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Compaq Targets Services As Earnings Fall Sharply
The price-battered PC market has taken a toll on Compaq, but the PC and server maker could pull through by turning its attention to services. Despite overall weak second-quarter earnings, Compaq's revenue from its Global Services arm rose 7% in the second quarter compared with last year. Another bright spot: Compaq cut inventory by almost $1 billion in the first six months of 2001.
Observers say Compaq (CPQ-NYSE) should aim to boost sales of high-margin products such as services. "They need to be more like IBM, and that's the direction they seem to be taking,'' says Technology Business Research analyst Lindy Lesperance. In June, Compaq said it would spend $500 million over the next several years to acquire IT services companies specializing in select industries.
Compaq last week reported that second-quarter earnings fell 83% to $67 million, down from $388 million in the year-ago quarter. Including a $493 million restructuring charge, Compaq posted a second-quarter loss of $279 million. Revenue declined 17% year over year to $8.45 billion. Sales of enterprise systems fell 21%, while PC sales declined 22%.
Compaq says things aren't likely to get much better in the coming months, citing weakness in Europe and other overseas markets. As a result, company officials say, third-quarter revenue is likely to miss earlier forecasts.
Outsourcing Deals Fuel EDS
EDS's revenue and earnings both grew during the second quarter on the strength of the company's IT outsourcing business. The world's second-largest IT service provider, behind IBM Global Services, last week reported $7 billion in new customer contracts, compared with $6.1 billion for the same quarter a year ago. New business includes $469 million from FranklinCovey, $390 million from U.K. bank Abbey National Group, and $271 million from the Bank of Canada.
The contracts fueled net income of $300 million on $5.1 billion in revenue for the quarter, ended June 30. EDS (EDS-NYSE) says earnings rose 18% compared with the $254 million from the second quarter of 2000, and revenue rose nearly 11% from $4.6 billion for the same period a year ago. In the second half of the year, says Merrill Lynch
VP Stephen McClellan, EDS will have to offset declining revenue from its A.T. Kearney consulting business unit and from its largest client and former owner, General Motors Corp.
PeopleSoft Beats The Odds
Not every company is in the financial doldrums. PeopleSoft Inc. (PSFT-Nasdaq) reported a gangbuster second quarter, ended June 30, with profit up more than 190% and revenue up 27%.
Jim Pickrel, a J.P. Morgan H&Q senior analyst, says the results exceeded his expectations and indicate healthy market acceptance of PeopleSoft 8 CRM software. "Clearly, this is becoming a really well-managed company," he says.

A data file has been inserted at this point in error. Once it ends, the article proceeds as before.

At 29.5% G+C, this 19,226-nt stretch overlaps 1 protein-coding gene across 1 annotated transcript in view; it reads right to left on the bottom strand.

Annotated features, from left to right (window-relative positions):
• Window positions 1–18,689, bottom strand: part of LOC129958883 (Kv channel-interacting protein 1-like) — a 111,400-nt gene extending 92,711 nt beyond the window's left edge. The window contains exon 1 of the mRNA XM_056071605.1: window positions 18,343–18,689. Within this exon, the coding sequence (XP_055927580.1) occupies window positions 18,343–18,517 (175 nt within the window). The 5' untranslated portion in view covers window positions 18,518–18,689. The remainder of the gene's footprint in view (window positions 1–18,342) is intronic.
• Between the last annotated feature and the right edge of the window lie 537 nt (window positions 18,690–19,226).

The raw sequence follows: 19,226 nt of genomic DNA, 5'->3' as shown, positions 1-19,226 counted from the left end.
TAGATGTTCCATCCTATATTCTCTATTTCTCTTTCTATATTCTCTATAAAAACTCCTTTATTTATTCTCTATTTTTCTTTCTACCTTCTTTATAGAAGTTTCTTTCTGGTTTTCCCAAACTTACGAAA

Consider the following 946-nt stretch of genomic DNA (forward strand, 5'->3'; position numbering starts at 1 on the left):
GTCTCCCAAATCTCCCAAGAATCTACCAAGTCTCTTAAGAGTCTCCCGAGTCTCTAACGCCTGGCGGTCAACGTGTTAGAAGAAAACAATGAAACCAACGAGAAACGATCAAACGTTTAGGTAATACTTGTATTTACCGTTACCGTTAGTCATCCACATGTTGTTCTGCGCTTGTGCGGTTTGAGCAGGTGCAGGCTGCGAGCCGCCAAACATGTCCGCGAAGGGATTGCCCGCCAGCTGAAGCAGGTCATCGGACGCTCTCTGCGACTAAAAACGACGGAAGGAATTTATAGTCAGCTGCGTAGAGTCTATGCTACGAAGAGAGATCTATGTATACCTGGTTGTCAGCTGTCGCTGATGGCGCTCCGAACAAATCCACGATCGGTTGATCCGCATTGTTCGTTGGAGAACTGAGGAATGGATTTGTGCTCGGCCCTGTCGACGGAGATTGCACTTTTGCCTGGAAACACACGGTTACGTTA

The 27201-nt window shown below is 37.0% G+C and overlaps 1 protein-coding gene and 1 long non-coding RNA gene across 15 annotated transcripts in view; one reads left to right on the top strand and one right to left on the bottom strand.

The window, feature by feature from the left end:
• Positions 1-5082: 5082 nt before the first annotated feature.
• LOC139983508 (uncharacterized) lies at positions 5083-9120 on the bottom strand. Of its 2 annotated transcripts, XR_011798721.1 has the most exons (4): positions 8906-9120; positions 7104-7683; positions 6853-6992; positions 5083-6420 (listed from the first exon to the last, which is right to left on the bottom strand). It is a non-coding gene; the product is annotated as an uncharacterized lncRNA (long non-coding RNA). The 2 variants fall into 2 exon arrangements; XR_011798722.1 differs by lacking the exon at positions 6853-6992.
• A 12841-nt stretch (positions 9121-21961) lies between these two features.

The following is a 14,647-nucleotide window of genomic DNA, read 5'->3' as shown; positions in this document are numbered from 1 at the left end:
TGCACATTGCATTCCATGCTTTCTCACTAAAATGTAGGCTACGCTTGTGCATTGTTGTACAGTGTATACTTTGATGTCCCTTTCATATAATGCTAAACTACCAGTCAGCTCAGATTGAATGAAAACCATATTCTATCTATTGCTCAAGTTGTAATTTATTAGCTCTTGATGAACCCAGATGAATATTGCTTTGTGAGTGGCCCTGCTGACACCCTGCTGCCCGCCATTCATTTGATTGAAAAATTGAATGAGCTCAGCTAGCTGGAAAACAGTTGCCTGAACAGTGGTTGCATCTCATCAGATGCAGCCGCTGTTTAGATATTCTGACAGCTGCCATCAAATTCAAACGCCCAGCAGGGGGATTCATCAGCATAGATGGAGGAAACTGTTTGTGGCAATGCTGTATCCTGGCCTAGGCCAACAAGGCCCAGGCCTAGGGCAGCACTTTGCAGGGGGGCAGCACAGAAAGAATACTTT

For the quarter, PeopleSoft posted net income of $47 million on revenue of $533 million, compared with a $16 million profit on revenue of $420 million last year. Much of the sales growth is attributed to a 51% increase in licensing fees. It's the fifth straight quarter PeopleSoft has reported record sales and profit.
New Accounting Rules Look Good For CA
Despite what it calls a tight market, Computer Associates managed to post healthy earnings for its first quarter, ended June 30. CA (CA-NYSE) reported net income of $323 million on revenue of $1.44 billion based on accounting methods it adopted last fall to reflect a change in its business model to sell software on a subscription basis.
Under those same rules, CA would have reported a profit of $201 million on revenue of $1.32 billion a year ago. Under the old rules, CA would've shown a loss of $342 million in its first quarter, compared with a $23 million profit a year ago. Not all was positive: Revenue from professional services fell to $81 million, compared with $141 million last year.
CA's systems-management sales could pick up later this year, says Richard Ptak, a Hurwitz Group senior VP. "Purse strings are starting to loosen a bit," he says, "and decisions have to be made."
BMC Software Sales Down But Services Up
Sales of BMC Software Inc.'s enterprise-management software took a hit in its first quarter, ended June 30, leading to a loss of $34 million, compared with net income of $10 million for the same period last year. Revenue fell 9% in the quarter to $339 million, compared with $373 million a year earlier. BMC (BMC-NYSE) blames the poor economy for the slowdown.
BMC reported healthy sales gains from its maintenance and professional-services operations, up 11% and 15%, respectively. But sales of software licenses dropped 22% to $180 million from $230 million in the year-ago quarter. North American license revenue dropped 28%, while international license revenue fell 8%. The first-quarter loss includes one-time charges and amortization of goodwill and intangible assets.